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INTRODUCTION

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Pneumonia, infection of the lower respiratory tract, is one of the leading causes of pediatric morbidity and mortality throughout the world. The etiologic agent, clinical presentation, and severity of illness vary greatly based on the age of the child. In neonates (age 0 to 30 days), group B streptococci and other gram-negative enteric bacteria are common pathogens. Pneumonia caused by Chlamydia trachomatis has largely been eliminated in developed countries, but should be considered when the mother had little or no prenatal care. In infants and toddlers (1 month to 2 years), respiratory syncytial virus (RSV), influenza virus, parainfluenza virus, and human metapneumovirus are some of the common viral pathogens. Streptococcus pneumoniae and Haemophilus influenzae are the most common bacterial pathogens. Pneumonia in children aged 2 to 5 years is most likely caused by respiratory viruses, followed by S. pneumoniae, H. influenzae, and Staphylococcus aureus. In children 5 to 13 years of age, Mycoplasma pneumoniae is the most likely etiology of community-acquired pneumonia followed by S. pneumoniae and Chlamydophila pneumoniae. Adolescents typically follow the same seasonal and epidemiologic patterns of healthy adults with community-acquired pneumonia.

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CLINICAL FEATURES

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The clinical presentation of pneumonia varies with the age of the patient, although most pediatric patients will have some combination of fever, preceding viral illness, tachypnea, respiratory distress, rales, and diminished breath sounds. Tachypnea is the most sensitive finding in pediatric patients with pneumonia (see Table 71-1). Symptoms of pneumonia may be subtle in neonates and infants, but these patients may be more severely ill. Fever or hypothermia, apnea, tachypnea, poor oral intake, vomiting, lethargy, grunting, or shock may be present in these patients. In older children and teens, community-acquired pneumonia presents more similarly to adult patients with a viral prodrome, fever, cough, abnormal lung sounds, vomiting, pleuritic chest pain, tachypnea, or hypoxemia. In younger children, particularly with lower lobe pneumonias, abdominal pain may be a predominant complaint. The clinical manifestations of bacterial and viral pneumonias overlap in all age groups, making the clinical distinction very challenging.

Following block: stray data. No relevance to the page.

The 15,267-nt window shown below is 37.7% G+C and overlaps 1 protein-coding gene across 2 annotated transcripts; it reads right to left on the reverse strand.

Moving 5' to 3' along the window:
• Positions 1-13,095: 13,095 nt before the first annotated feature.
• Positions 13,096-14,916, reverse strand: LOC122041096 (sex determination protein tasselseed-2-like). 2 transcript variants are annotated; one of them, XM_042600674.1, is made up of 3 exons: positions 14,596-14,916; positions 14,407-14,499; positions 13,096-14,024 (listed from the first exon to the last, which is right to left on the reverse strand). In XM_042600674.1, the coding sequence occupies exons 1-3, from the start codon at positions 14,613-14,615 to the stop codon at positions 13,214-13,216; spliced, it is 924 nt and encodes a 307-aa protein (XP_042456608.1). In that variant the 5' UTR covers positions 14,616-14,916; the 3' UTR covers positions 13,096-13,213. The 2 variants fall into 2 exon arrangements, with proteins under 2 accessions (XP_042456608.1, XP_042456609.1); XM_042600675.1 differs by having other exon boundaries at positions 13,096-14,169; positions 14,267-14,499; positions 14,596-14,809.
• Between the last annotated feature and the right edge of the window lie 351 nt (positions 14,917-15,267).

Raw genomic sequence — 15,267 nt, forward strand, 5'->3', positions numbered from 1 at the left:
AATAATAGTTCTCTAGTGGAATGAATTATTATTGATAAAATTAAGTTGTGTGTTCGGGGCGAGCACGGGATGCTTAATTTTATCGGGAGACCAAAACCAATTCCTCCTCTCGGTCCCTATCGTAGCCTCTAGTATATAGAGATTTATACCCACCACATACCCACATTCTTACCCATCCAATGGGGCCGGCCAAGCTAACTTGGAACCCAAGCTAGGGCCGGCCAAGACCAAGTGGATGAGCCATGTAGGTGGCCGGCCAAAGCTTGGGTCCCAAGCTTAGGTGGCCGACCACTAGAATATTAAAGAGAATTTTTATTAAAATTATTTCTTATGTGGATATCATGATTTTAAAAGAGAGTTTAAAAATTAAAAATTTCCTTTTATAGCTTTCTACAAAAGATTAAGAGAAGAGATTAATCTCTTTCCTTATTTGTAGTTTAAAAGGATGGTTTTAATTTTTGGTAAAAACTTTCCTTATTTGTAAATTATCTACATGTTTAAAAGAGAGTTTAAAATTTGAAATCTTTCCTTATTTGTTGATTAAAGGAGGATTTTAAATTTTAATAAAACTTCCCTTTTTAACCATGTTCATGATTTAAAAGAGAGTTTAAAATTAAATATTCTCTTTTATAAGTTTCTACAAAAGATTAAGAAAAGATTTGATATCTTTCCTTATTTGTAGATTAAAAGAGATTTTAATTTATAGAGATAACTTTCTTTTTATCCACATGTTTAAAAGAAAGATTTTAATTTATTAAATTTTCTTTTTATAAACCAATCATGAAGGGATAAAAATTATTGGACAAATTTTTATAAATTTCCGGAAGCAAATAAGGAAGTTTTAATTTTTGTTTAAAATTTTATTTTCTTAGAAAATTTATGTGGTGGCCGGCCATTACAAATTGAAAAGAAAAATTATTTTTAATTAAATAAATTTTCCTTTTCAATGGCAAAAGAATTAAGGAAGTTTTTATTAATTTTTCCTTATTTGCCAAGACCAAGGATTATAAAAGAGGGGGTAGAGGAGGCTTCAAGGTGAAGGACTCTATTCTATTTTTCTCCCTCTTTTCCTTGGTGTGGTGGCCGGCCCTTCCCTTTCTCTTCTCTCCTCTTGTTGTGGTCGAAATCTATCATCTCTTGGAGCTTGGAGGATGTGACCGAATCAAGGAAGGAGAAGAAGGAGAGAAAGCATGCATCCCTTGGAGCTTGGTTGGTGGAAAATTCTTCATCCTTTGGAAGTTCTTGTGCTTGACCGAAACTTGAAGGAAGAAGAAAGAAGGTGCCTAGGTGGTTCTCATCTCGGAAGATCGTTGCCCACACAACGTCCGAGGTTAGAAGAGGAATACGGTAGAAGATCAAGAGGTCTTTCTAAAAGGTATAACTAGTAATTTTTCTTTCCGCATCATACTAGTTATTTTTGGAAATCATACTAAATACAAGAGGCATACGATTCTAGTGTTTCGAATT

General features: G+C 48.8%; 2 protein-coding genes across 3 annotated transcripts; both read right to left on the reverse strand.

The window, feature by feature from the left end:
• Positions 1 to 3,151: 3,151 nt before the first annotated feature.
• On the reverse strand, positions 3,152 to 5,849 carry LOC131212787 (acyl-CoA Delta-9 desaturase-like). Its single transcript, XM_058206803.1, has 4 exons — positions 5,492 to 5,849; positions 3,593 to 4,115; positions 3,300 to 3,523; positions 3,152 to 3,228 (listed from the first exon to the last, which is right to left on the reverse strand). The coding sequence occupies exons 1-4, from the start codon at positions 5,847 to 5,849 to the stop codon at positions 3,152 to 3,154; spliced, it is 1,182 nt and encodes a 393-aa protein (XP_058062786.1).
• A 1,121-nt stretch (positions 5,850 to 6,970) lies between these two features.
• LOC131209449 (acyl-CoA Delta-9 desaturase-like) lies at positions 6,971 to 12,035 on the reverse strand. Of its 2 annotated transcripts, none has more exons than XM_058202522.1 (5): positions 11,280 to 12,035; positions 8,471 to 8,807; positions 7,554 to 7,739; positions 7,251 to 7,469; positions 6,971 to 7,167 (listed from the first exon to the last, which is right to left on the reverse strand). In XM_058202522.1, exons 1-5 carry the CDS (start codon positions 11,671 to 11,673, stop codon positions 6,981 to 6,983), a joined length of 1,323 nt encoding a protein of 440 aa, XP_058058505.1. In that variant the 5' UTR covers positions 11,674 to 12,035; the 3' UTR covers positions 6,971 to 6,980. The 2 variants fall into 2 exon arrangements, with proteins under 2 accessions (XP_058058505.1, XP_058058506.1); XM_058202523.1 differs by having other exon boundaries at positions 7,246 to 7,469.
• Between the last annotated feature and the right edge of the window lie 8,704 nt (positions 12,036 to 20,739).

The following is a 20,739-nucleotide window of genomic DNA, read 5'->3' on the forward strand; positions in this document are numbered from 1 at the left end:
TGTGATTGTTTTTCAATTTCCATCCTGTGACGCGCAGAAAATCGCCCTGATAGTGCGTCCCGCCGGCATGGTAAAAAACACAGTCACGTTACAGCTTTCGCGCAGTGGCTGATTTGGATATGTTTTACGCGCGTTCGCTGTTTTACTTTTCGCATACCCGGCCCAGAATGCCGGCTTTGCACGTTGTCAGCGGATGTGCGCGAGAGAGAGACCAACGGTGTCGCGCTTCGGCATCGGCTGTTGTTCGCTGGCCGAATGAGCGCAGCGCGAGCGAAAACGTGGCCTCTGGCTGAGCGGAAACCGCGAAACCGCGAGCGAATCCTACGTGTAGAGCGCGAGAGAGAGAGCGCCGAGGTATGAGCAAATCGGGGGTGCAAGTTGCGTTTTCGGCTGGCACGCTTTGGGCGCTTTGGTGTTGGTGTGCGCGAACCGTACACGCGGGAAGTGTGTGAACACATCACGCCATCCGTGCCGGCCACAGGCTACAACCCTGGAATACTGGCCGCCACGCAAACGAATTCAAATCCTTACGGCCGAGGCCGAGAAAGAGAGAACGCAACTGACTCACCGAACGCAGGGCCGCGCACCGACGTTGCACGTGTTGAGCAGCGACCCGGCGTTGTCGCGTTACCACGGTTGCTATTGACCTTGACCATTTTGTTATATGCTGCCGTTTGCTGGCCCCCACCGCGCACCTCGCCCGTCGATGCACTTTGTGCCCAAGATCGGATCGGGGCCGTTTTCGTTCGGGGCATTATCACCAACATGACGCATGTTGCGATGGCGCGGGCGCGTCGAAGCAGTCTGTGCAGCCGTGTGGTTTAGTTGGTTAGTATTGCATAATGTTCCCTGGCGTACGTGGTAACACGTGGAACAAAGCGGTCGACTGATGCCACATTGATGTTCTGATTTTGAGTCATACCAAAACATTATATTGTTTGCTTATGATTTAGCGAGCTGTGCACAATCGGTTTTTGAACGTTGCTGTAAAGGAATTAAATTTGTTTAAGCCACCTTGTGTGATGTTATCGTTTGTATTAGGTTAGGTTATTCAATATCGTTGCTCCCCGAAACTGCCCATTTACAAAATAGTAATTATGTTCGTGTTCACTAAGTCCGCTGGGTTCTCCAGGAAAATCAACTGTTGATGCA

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Table 71-1

Tachypnea as an Indicator for Pneumonia

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DIAGNOSIS AND DIFFERENTIAL

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For most pneumonias, the etiologic agent is never determined. The diagnosis of pneumonia should primarily be made on clinical grounds; chest radiography is not required and not considered the gold standard for diagnosis. Chest radiography is not 100% sensitive, nor specific for the diagnosis of pneumonia, and does not distinguish between bacterial or viral etiologies. The presence of fever plus tachypnea, decreased breath sounds, or fine crackles predicts pneumonia ...

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